Let's assume the combined costs for your property totals $440 per week. Therefore, after all, expenses - the rental income for this property does not fully cover repayment costs, and you have a shortfall of -$15 per week.

    In this situation, the property is negatively geared.

    The Advantages of Negative Gearing

    Tax Deductions - A common reason investors choose this strategy is that it allows you to claim tax deductions related to the expenses you incur so by claiming the available tax deductions. You can reduce your rental shortfall and ultimately reduce your taxable income.

    Capital Growth - Assuming the strategy goes to plan, the capital returns from the property will eventually outweigh the borrowing levels and costs to create wealth for the investor at the sale.

    More affordable for tenants - Because of the affordability, it can be easier to secure a tenant for the long term.

    Less volatile - Unlike property in a regional area which may rely heavily on particular employment industries to drive up demand, these properties rely on a variety of factors and can be a less volatile investment.

    The Disadvantages of Negative Gearing

    Budgeting may be needed - You may need to be able to budget for the ongoing shortfalls, also, when the property is sold for a profit, the tax man collects on the capital gain.

    Long-term strategy - It's a long term wealth-creating strategy, so if your circumstances change and a sale is necessary, the sums may not work out favourably.

    Higher financial risk - If in the instance, you were to lose your job, you will need to be able to maintain any costs involved. Make sure you have a plan in place to ensure you are prepared—for example, income protection and insurance policies.

    Why would I invest in something that is losing money?

    I say to anyone out there who is serious about investing in property, and it's crazy to invest purely for a negative outcome or a tax outcome.

    That's just naive, but you will see a lot of investment advisors talking about all the depreciation that you might be getting and focus on that as an investment strategy.

    That's just dumb. We don't want to do that. Let me give you an example:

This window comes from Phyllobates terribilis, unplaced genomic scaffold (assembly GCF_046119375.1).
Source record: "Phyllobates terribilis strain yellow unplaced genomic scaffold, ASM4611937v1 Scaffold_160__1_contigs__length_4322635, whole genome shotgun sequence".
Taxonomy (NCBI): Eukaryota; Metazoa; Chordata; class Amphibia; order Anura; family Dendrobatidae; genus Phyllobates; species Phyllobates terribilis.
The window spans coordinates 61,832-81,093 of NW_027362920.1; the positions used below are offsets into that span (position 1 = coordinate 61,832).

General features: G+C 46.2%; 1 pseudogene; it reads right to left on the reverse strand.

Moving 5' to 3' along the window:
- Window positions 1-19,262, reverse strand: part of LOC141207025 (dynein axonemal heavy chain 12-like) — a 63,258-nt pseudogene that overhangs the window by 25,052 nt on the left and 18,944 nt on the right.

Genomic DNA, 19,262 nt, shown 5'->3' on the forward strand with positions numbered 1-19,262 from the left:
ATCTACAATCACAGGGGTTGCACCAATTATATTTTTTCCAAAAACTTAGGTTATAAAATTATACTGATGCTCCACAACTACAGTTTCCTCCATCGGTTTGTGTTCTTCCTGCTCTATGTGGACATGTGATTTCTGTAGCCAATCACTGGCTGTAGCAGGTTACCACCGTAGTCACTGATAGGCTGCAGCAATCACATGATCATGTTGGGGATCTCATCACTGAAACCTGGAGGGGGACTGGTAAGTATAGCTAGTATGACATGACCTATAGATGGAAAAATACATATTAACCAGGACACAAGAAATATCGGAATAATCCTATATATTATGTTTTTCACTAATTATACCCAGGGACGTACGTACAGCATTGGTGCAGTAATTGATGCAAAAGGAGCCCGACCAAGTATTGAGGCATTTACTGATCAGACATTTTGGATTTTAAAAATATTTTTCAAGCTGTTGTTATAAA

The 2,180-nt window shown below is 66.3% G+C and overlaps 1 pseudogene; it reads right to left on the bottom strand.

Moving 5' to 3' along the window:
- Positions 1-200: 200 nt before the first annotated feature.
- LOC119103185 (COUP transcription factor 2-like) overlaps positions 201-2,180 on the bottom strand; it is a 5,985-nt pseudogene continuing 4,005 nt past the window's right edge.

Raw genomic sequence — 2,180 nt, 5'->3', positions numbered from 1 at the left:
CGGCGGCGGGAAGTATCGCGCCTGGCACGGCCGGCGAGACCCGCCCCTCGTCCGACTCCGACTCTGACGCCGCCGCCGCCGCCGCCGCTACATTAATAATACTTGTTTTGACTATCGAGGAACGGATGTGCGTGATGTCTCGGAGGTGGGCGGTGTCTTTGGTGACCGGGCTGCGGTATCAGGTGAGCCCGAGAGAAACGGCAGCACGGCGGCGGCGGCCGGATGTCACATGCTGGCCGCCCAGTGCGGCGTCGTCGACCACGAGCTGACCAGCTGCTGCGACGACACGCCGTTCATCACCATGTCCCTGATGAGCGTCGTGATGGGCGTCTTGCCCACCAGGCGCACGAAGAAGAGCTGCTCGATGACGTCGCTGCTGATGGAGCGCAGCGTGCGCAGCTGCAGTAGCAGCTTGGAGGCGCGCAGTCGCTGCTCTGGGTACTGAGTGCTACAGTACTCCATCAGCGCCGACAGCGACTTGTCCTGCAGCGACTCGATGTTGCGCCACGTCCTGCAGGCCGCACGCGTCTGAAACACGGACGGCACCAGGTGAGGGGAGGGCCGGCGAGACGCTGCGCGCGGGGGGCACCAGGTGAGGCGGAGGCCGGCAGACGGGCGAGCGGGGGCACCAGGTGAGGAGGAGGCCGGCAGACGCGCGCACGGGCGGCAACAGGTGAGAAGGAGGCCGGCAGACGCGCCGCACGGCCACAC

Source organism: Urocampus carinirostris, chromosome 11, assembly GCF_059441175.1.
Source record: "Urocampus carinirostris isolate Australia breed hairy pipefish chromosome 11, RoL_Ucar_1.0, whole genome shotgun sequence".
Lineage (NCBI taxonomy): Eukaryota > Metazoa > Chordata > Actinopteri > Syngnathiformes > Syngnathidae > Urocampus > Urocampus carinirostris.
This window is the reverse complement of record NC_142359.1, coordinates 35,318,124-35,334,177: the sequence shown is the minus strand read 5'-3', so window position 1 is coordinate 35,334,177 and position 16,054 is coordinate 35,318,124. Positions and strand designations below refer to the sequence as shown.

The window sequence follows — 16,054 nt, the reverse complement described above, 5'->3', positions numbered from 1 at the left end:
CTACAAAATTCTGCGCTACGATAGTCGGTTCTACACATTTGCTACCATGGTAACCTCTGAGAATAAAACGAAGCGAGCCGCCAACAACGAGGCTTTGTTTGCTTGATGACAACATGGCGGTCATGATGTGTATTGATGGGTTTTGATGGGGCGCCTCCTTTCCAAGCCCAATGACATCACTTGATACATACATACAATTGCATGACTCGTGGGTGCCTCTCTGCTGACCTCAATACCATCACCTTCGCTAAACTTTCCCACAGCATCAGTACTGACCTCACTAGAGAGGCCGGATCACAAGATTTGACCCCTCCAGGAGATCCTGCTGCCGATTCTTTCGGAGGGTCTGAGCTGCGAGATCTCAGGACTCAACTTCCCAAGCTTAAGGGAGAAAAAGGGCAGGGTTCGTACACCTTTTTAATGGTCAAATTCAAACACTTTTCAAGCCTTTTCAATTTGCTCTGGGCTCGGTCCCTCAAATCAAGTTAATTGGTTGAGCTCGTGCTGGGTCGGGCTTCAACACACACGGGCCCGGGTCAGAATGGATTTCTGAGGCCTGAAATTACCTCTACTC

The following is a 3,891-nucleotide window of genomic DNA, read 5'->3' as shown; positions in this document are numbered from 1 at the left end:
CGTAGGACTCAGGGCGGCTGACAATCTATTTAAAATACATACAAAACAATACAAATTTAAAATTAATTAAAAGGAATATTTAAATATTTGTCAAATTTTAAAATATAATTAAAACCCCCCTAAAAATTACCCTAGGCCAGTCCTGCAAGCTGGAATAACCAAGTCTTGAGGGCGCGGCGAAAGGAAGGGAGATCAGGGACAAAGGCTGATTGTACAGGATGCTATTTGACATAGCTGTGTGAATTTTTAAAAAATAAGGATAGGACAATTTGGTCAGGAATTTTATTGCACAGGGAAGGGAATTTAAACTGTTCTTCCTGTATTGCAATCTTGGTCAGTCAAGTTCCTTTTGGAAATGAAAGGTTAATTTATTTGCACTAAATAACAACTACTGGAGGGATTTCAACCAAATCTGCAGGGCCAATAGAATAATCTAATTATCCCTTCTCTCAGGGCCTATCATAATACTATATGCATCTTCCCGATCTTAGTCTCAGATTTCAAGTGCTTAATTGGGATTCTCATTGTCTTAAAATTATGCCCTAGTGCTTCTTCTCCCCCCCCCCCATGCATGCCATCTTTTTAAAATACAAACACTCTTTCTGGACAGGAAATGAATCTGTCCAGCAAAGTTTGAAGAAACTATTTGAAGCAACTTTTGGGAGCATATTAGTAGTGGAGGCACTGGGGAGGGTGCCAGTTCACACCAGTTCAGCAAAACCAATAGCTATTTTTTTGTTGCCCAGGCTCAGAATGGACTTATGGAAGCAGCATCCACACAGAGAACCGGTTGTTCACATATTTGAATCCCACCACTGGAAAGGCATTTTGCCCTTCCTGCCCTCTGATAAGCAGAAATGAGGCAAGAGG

Let's say we go and buy a business and the business worth $500,000. We are attracted by the fact that we are going to save from a tax point of view, so we are going to run at a loss for ten years on the assumption that the business is going to worth a million dollar in 10 years time.

    Now, the reality is, not every property is suitable for investment, so you see a lot of people talking about attractive off the plan apartments, house and land packages with really large depreciation components but they are just in the wrong location.

    So they run this business for 10 years, and it doesn't grow in value, and they have been getting all these accumulated losses, but they have yet to see any capital growth.

    So you should always invest for growth as opposed to negative gearing or tax benefits. Tax benefits are purely a fringe benefit associated with that, and some properties have excellent growth.

    The reason why they are negatively geared is that the growth in the value of the property and the area expansion in terms of the need and desire for people to get in there is what pushes the value higher. So rents are lagging.

    They actually have to catch up to try to get that type of outcome. So when we're talking to our clients and advising them, we're actually talking about a growth strategy and looking at location, primarily and then looking at the local neighbourhood and then looking at the property whether it stacks up.

    If it is negatively geared at that point and it has got some depreciation, that's a bonus as opposed to just going for tax benefits. It's crazy to think that you'll get a $10,000 tax benefit, but you are going to lose $30,000 – $50,000 over 5-10 years. That's not smart. So that's negative gearing.

    From a positively gearing point of view, we are talking about wow, if this property is going to deliver us returns on a month-to-month basis, why don't we just always go for positively geared if it means it doesn't affect the family budget or the household budget, why wouldn't just keep chasing more and more of these positively geared properties.

    Now, the argument for that is you will need to accumulate quite a lot of them. In reality, positively geared properties have limited growth opportunities.

    So the growth story is a timing story where if you can pick the right time to get into the market, then you might see a bit of growth. But you got to ask yourself this question: Why is the property positively geared?

    In other words, why is tenant willing to pay more to rent the property than actually to own it? Because in reality, their rents would be the same as their repayments.

    This is down to the story, well, you need to test the area. People don't want to live there, or is it a low social, economic area? When in reality, there are people who are just comfortable in renting, and they don't know any better, we call them the non-aspirers.

    They are just going to keep going to rent properties. Well, they don't get a good income, and they don't get good income growth.

    So the area struggles for that growth story. The other areas where you find a positively geared property is in regional towns or mining centres which have boom and bust cycles. So you've got to be prepared for low growth and the challenges of turnover in terms of tenants.